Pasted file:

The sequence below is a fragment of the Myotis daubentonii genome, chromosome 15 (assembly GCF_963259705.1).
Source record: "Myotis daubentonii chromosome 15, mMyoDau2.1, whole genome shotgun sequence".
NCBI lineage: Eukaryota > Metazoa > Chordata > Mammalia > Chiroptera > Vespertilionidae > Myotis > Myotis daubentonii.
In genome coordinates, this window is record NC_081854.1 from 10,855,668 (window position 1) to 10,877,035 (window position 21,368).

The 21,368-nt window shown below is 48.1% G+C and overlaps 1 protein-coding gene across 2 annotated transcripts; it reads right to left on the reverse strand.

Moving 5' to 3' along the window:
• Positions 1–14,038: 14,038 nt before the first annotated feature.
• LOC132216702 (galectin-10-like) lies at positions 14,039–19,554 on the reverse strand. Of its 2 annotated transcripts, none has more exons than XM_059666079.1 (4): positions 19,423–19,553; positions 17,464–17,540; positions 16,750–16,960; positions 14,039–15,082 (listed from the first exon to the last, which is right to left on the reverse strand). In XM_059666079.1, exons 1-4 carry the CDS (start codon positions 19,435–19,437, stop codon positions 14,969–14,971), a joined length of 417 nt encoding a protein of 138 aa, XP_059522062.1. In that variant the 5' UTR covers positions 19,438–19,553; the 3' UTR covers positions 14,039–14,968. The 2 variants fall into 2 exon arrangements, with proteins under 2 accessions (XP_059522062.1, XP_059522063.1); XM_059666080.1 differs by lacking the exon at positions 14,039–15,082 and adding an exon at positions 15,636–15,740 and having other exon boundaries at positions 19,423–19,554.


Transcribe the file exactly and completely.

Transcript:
The sequence below is a fragment of the Myotis daubentonii genome, chromosome 15 (assembly GCF_963259705.1).
Source record: "Myotis daubentonii chromosome 15, mMyoDau2.1, whole genome shotgun sequence".
NCBI lineage: Eukaryota > Metazoa > Chordata > Mammalia > Chiroptera > Vespertilionidae > Myotis > Myotis daubentonii.
In genome coordinates, this window is record NC_081854.1 from 10,855,668 (window position 1) to 10,877,035 (window position 21,368).

The 21,368-nt window shown below is 48.1% G+C and overlaps 1 protein-coding gene across 2 annotated transcripts; it reads right to left on the reverse strand.

Moving 5' to 3' along the window:
• Positions 1–14,038: 14,038 nt before the first annotated feature.
• LOC132216702 (galectin-10-like) lies at positions 14,039–19,554 on the reverse strand. Of its 2 annotated transcripts, none has more exons than XM_059666079.1 (4): positions 19,423–19,553; positions 17,464–17,540; positions 16,750–16,960; positions 14,039–15,082 (listed from the first exon to the last, which is right to left on the reverse strand). In XM_059666079.1, exons 1-4 carry the CDS (start codon positions 19,435–19,437, stop codon positions 14,969–14,971), a joined length of 417 nt encoding a protein of 138 aa, XP_059522062.1. In that variant the 5' UTR covers positions 19,438–19,553; the 3' UTR covers positions 14,039–14,968. The 2 variants fall into 2 exon arrangements, with proteins under 2 accessions (XP_059522062.1, XP_059522063.1); XM_059666080.1 differs by lacking the exon at positions 14,039–15,082 and adding an exon at positions 15,636–15,740 and having other exon boundaries at positions 19,423–19,554.